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Stories of Yeheshua or Jesus are generally called 'gospels' because they are understood to convey the 'good news' that hope, charity, friendliness, good-will, kindness, peacemaking, and love are the epitome of religious observation.

There are numerous gospels, far greater in number than have been enshrined as Christian historical fashioning. These have been compiled and analyzed by great academicians such as Elaine Pagels ("The Gnostic Gospels") and Olav Hammer ("Alternate Christs").

Through the years (as within meager attempts such as 'The Jesus Seminar'), attempts have been made to analyze and salvage any historical or evidential vestige beyond the stories taken up by religions for purpose. Academics such as Robert M. Price ("Deconstructing Jesus", "Incredible Shrinking Son of Man: How Reliable Is the Gospel Tradition?") have all but buried the notion that any contemporaneous figure might be connected to the superordinary tales connected thereto. Analysts such as Alan Dundes ("Holy Writ as Oral Lit: The Bible as Folklore) have adequately explained them as written expressions of an oral tradition which, except by euhemerian standards, have neither the ring of history nor the bearing of more than folklore.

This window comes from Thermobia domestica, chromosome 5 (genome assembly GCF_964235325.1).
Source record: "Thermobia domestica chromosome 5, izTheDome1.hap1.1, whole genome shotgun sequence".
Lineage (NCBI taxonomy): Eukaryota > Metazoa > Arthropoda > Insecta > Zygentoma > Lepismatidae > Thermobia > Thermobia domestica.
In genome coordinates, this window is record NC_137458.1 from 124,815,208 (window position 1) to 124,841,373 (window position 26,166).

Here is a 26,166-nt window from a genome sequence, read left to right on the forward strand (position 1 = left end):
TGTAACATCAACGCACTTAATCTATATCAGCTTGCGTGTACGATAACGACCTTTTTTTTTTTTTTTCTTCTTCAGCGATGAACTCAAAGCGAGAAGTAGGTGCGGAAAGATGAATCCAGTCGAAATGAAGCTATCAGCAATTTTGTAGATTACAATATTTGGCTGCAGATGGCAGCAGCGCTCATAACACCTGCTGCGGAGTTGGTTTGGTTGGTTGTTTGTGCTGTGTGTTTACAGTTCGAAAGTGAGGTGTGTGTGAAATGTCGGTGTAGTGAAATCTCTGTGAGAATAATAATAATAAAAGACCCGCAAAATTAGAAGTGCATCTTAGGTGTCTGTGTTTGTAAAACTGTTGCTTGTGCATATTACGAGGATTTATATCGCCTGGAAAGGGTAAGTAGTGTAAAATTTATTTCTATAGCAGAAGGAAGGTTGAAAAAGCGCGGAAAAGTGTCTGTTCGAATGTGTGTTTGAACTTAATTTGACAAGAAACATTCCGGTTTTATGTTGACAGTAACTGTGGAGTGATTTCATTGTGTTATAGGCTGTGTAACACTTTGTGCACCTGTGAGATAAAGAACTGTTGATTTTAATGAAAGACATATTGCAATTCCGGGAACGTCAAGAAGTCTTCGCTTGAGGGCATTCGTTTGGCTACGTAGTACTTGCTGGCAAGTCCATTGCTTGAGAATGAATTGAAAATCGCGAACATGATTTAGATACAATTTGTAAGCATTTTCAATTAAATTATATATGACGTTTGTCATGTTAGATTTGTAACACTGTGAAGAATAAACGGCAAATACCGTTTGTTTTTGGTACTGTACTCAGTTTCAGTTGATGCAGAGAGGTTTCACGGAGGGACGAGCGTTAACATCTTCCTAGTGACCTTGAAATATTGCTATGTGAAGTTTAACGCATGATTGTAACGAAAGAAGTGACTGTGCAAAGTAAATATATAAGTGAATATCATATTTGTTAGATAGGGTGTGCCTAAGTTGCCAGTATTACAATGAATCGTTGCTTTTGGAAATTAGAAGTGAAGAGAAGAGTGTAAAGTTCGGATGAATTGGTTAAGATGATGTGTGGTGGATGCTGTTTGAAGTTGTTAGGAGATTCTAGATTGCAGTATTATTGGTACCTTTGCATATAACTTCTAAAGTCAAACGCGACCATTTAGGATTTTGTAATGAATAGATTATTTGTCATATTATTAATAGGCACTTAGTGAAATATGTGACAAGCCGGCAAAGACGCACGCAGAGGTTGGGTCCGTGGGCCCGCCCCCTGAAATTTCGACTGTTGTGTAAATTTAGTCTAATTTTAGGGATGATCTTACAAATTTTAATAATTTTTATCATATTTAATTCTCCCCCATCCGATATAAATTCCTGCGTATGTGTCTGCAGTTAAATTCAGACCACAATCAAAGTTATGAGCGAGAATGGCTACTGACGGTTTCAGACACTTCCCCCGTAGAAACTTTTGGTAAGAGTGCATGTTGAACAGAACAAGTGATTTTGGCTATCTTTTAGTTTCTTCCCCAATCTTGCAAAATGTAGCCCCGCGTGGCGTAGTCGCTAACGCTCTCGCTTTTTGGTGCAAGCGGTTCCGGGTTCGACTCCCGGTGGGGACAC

The Gospel of Satan

The Gospel of Satan was written primarily as a fictional inversion text whose premise was that Yeheshua, his Father God Yahweh, and the rest of their sod, were newcomers to the planet from distant stars, bent on domination, yet thwarted somehow from this by the Gate of Death. As such, it featured Jesus as an 'antagonist', and yet describes him in fond terms as a loveable but easily-manipulated tool, first of his father and secondarily of Satan, who uses him to foster the religion of Christianity and shift human beings toward more pastoral and terran-based religion, less populated by wrathful tyrants and centered on the image of the slain deity.